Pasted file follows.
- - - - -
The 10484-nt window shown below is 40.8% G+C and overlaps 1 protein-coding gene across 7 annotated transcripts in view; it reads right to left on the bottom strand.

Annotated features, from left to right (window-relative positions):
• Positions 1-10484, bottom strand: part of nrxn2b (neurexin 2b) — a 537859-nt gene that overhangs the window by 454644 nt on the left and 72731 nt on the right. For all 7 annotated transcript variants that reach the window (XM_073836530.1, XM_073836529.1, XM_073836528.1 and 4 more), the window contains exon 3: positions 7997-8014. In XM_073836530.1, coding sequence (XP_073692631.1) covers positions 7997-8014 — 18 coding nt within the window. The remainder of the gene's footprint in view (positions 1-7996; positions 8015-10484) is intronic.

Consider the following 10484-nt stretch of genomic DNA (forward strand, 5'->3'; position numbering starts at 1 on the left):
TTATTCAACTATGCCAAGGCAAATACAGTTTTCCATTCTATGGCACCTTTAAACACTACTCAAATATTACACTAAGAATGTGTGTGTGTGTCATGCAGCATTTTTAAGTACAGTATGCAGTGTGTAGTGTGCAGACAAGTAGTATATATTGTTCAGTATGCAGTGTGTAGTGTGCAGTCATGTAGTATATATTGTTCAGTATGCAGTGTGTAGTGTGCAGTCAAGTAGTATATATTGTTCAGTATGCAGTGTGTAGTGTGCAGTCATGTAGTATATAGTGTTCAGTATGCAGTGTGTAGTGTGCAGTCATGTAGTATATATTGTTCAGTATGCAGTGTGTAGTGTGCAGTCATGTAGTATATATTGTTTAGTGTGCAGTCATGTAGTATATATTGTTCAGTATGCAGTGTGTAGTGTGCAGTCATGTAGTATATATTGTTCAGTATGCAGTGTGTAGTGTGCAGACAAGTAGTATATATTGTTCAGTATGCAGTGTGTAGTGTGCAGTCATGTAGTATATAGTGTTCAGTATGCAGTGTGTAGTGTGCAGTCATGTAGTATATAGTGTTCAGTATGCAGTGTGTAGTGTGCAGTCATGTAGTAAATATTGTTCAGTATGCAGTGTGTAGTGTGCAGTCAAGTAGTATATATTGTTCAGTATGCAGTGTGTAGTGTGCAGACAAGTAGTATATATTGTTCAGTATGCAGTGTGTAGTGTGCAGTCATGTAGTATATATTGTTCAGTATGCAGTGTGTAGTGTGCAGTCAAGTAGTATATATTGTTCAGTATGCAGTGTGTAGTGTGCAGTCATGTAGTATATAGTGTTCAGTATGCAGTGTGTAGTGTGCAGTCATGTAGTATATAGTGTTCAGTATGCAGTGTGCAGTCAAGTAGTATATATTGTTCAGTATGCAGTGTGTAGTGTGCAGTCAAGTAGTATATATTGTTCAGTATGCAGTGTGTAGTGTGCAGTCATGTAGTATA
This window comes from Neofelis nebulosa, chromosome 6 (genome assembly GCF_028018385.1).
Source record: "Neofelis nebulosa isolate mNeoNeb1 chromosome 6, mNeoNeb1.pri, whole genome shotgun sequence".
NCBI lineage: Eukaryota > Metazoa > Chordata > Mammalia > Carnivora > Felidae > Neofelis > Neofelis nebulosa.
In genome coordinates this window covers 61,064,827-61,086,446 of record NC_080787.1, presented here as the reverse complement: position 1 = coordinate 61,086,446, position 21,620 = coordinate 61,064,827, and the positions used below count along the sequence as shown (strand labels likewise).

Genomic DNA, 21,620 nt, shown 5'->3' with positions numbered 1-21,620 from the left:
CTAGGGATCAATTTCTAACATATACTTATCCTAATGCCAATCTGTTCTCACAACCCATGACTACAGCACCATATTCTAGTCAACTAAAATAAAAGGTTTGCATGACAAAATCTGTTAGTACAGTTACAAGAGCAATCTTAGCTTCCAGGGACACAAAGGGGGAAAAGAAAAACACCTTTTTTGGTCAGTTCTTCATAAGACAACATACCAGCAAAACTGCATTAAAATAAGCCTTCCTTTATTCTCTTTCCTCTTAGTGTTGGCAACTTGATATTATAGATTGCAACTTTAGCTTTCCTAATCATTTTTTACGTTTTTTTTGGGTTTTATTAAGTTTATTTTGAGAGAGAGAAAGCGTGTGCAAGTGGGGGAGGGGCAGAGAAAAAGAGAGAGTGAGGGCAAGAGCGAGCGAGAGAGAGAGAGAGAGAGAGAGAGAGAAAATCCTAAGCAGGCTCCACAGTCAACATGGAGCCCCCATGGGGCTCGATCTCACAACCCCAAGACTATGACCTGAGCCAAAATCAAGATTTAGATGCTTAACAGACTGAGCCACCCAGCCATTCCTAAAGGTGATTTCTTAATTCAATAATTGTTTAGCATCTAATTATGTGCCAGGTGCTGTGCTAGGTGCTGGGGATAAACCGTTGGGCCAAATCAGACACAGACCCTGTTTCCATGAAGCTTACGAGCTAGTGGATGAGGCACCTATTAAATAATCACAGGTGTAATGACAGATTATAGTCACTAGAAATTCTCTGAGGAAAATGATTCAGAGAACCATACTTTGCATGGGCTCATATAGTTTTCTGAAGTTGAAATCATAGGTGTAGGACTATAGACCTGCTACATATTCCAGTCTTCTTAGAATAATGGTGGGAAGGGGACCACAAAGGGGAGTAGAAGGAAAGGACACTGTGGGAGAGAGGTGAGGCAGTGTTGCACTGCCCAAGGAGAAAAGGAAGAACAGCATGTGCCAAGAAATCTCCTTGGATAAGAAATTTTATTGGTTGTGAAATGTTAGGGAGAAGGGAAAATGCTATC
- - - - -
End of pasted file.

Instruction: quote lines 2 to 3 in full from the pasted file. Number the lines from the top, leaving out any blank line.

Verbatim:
Annotated features, from left to right (window-relative positions):
• Positions 1-10484, bottom strand: part of nrxn2b (neurexin 2b) — a 537859-nt gene that overhangs the window by 454644 nt on the left and 72731 nt on the right. For all 7 annotated transcript variants that reach the window (XM_073836530.1, XM_073836529.1, XM_073836528.1 and 4 more), the window contains exon 3: positions 7997-8014. In XM_073836530.1, coding sequence (XP_073692631.1) covers positions 7997-8014 — 18 coding nt within the window. The remainder of the gene's footprint in view (positions 1-7996; positions 8015-10484) is intronic.